CONCLUSION: application of the combination of Chinese herbal medicine and acupuncture proved as effective as hormone therapy in the treatment of menopause-related symptoms, and it achieved better outcomes than herbal medicine alone.
[NIH] BACKGROUND: The 2009 influenza A (H1N1) virus infection is associated with the high risk of severe complications and is spreading more rapidly throughout the world than other reported seasonal influenzas. This study aimed to evaluate the efficacy and safety of the nature herbal medicine Lianhuaqingwen capsule (LHC) in patients infected with influenza A (H1N1) virus.
METHODS: A total of 244 patients aged 16 - 65 years confirmed with influenza A (H1N1) virus infection by the real time RT-PCR were randomized to one of two treatment groups of 122 patients each. Each group assigned to receive either LHC or Oseltamivir for five days and observation for seven days. The patients were enrolled within 36 hours of illness onset if they had an axillary temperature of ≥ 37.4°C and with at least one of the following symptoms: nasal obstruction, runny nose, cough, sore throat, fatigue, headache, myalgia, chills and sweating. The primary end point was the duration of illness.
RESULTS: Of 244 patients, 240 (98.36%) patients with a median age 21 years completed the study between October 24, 2009 and November 23, 2009. There were no significant overall differences between LHC treated and Oseltamivir treated patients in the median duration of illness (LHC 69 hours vs. Oseltamivir 85 hours P > 0.05) or the median duration of viral shedding (LHC 103 hours vs. Oseltamivir 96 hours, P > 0.05). However, it was worthwhile to note that LHC significantly reduced the severity of illness and the duration of symptoms including fever, cough, sore throat, and fatigue (P < 0.05). Both study medications were well tolerated. No drug related serious adverse events occurred during the study.
CONCLUSIONS: Compared with Oseltamivir, LHC achieved a similar therapeutic effectiveness reduction of the duration of illness and duration of viral shedding. Therefore, LHC might be an alternative therapeutic measure for influenza A (H1N1) virus infections.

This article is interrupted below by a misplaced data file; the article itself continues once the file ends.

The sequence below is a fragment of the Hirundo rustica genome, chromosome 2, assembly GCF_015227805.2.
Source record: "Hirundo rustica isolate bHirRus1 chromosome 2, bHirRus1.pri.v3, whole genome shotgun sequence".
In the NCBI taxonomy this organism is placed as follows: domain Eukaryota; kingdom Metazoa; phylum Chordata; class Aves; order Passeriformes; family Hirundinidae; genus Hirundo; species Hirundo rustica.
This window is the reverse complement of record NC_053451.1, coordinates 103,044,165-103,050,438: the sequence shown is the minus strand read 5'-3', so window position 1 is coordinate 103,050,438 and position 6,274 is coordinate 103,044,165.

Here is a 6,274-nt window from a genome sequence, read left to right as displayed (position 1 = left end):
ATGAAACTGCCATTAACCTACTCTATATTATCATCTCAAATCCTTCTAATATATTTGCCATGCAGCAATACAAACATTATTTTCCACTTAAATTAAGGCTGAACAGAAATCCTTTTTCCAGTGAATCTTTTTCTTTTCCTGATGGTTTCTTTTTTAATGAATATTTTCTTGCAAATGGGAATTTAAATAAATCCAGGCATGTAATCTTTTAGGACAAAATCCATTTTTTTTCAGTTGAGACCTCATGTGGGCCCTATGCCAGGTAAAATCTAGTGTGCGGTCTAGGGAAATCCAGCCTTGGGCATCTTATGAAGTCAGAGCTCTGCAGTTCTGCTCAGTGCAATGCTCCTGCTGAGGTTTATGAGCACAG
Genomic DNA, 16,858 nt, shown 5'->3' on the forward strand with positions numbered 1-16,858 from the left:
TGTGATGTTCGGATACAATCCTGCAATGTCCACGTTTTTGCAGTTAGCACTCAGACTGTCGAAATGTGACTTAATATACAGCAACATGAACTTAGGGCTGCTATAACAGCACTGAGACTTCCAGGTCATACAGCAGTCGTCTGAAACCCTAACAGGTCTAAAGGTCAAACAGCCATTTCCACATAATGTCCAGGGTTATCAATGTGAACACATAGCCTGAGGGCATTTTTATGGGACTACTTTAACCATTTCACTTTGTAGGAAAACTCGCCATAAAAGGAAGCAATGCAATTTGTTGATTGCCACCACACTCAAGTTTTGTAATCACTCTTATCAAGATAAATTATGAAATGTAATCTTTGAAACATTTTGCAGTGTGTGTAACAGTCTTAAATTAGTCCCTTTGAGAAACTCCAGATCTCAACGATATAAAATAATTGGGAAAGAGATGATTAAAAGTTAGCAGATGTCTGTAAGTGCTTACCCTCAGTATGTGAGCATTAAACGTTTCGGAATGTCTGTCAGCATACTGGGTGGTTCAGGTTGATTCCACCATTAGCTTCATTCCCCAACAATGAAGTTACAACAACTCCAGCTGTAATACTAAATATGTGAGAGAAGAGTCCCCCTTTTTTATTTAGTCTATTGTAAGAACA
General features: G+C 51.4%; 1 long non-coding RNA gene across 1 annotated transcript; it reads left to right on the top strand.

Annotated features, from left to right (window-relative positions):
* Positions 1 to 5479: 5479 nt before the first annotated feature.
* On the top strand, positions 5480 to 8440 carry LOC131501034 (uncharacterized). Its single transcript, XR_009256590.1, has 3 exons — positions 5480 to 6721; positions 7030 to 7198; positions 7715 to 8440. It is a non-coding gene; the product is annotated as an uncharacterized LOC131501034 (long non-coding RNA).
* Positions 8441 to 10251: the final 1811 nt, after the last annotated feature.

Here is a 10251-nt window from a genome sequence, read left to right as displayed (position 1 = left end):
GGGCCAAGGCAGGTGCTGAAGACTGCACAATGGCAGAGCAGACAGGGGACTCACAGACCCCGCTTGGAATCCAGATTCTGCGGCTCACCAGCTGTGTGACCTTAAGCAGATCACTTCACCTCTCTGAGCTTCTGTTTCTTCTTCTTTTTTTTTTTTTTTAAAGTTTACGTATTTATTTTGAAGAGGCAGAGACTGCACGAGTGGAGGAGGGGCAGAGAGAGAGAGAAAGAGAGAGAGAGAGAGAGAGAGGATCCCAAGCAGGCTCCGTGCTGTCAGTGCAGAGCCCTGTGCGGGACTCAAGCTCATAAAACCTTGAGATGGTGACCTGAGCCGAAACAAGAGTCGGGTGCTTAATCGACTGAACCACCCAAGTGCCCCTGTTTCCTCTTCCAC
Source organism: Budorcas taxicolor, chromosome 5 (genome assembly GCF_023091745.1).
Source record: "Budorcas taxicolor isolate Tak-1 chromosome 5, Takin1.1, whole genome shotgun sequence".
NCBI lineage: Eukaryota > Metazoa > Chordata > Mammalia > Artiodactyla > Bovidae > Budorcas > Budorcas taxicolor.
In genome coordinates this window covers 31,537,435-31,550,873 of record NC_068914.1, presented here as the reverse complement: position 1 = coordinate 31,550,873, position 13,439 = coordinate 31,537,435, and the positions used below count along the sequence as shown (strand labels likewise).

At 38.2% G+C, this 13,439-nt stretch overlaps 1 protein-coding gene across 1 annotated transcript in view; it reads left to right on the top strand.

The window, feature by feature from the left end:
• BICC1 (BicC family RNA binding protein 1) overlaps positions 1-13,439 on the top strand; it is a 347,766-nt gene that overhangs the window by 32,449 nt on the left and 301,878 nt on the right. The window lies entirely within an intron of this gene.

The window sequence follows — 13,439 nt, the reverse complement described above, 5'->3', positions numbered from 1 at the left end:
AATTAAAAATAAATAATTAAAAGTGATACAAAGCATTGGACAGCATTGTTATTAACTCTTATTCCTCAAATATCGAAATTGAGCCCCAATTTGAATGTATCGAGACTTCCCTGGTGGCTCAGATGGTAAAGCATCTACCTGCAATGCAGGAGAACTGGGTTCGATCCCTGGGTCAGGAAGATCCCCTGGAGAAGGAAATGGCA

[NIH] Hypertension generally requires the use of a combination therapy to achieve the satisfactory control of blood pressure. A traditional Chinese herb, Danshen (Salvia miltiorrhiza), has been shown to have cardioprotective effects in animals and humans. The study investigated the add-on effect of Fufang Danshen extract capsule in Taiwanese hypertensive patients with uncontrolled blood pressure. This was a double-blind, placebo-controlled, randomized, single-center study clinical trial. Fifty-five patients with uncontrolled mild to moderate hypertension were enrolled under current conventional antihypertensive treatment, randomized equally to receive a Fufang Danshen capsule (formula mixture) 1000 mg twice-daily or a placebo capsule for 12 weeks. Primary endpoints were the control rate and the response rate. By ITT analysis at week 12, the control rates were 25.5% in the Fufang Danshen group and 7.3% in the control group (p = 0.016). The response rates were 45.6% in the Fufang Danshen group and 38.2% in the placebo group (p = 0.946). A significant reduction of systolic blood pressure at week 12 was noted in the Fufang Danshen group compared with the placebo group (13.8 vs 4.2 mmHg, p = 0.005). A decrease of pulse rate was also noted in the Fufang Danshen group (- 3.2 vs +2.7/min, p = 0.027). Adverse events were not statistically different between the two groups. It was concluded that Fufang Danshen (Salvia miltiorrhiza) extract reduced systolic blood pressure and pulse rate, and was well tolerated in patients with hypertension.